Greenland has been inhabited off and on for at least the last 4,500 to 5,000 years by Arctic peoples whose forebears migrated there from Canada. Norsemen settled on the uninhabited southern part of Greenland beginning in the 10th century. Inuit peoples arrived in the 13th century. The Norse colonies disappeared in the late 15th century. In the early 18th century, Scandinavia and Greenland came back into contact with each other, and Denmark established sovereignty over the island.
The flag of Greenland features two equal horizontal bands of white (top) and red with a large disk slightly to the hoist side of centre. The top half of the disk is red, the bottom half is white. The entire flag measures 18 by 12 parts; each stripe measures 6 parts; the disk is 8 parts in diameter, horizontally offset by 7 parts from the hoist to the centre of the circle, and vertically centered. The colours of the flag are the same as those of the Flag of Denmark (Dannebrog), symbolising Greenland's place in the Danish Realm.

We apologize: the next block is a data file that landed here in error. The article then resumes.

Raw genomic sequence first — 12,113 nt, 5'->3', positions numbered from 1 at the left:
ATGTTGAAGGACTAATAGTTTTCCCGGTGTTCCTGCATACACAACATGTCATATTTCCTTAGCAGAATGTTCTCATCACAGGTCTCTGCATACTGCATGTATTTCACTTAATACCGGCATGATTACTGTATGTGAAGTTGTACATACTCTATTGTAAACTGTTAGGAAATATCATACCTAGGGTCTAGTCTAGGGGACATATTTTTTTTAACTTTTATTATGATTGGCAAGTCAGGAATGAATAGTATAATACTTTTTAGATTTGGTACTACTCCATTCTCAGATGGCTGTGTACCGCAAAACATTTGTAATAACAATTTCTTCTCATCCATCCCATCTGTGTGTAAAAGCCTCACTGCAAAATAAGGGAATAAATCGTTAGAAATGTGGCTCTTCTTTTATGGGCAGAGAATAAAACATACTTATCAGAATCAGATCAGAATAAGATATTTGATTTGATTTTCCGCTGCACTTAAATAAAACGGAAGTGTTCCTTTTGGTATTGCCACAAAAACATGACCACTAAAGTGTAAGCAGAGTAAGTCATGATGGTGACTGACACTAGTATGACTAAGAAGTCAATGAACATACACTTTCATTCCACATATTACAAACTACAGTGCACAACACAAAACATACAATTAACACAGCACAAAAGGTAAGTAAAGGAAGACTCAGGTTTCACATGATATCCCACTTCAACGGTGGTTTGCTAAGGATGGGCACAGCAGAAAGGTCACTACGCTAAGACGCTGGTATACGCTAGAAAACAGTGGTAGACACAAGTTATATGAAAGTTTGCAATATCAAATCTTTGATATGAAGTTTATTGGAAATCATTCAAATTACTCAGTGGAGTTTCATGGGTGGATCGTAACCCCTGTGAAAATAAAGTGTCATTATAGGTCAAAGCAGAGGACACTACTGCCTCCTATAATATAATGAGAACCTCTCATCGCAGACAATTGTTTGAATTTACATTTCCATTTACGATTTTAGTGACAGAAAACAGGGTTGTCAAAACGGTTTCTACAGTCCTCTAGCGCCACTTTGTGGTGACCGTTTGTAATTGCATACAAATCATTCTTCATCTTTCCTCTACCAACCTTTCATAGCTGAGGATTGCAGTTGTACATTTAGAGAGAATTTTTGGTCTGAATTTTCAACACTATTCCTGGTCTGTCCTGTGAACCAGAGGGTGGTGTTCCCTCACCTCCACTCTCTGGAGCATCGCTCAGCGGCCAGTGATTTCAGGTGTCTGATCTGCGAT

Its local name in the Greenlandic language is Erfalasorput, which means "our flag". The term Aappalaartoq (meaning "the red") is also used for both the Greenlandic flag and the flag of Denmark. Today, Greenlanders display both the Erfalasorput and the Dannebrog—often side-by-side. It is also the only national flag of a Nordic country or territory without a Nordic Cross.